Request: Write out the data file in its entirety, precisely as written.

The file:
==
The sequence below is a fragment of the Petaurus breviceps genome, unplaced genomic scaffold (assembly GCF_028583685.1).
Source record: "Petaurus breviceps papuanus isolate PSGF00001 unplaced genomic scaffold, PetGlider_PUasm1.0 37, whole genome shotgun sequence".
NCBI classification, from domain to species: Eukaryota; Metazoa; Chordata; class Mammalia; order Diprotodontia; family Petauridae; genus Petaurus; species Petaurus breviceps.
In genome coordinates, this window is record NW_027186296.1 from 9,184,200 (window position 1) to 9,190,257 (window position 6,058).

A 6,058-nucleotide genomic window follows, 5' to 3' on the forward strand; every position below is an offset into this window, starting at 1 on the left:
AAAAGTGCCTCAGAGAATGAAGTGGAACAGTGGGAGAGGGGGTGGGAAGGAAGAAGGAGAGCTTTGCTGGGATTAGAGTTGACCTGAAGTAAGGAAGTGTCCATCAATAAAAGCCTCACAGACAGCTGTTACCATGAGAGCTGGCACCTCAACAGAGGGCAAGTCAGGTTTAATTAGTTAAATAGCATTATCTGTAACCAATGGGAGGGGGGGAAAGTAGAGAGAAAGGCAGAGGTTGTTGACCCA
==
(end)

The sequence below is a fragment of the Petaurus breviceps genome, unplaced genomic scaffold (assembly GCF_028583685.1).
Source record: "Petaurus breviceps papuanus isolate PSGF00001 unplaced genomic scaffold, PetGlider_PUasm1.0 37, whole genome shotgun sequence".
NCBI classification, from domain to species: Eukaryota; Metazoa; Chordata; class Mammalia; order Diprotodontia; family Petauridae; genus Petaurus; species Petaurus breviceps.
In genome coordinates, this window is record NW_027186296.1 from 9,184,200 (window position 1) to 9,190,257 (window position 6,058).

A 6,058-nucleotide genomic window follows, 5' to 3' on the forward strand; every position below is an offset into this window, starting at 1 on the left:
AAAAGTGCCTCAGAGAATGAAGTGGAACAGTGGGAGAGGGGGTGGGAAGGAAGAAGGAGAGCTTTGCTGGGATTAGAGTTGACCTGAAGTAAGGAAGTGTCCATCAATAAAAGCCTCACAGACAGCTGTTACCATGAGAGCTGGCACCTCAACAGAGGGCAAGTCAGGTTTAATTAGTTAAATAGCATTATCTGTAACCAATGGGAGGGGGGGAAAGTAGAGAGAAAGGCAGAGGTTGTTGACCCA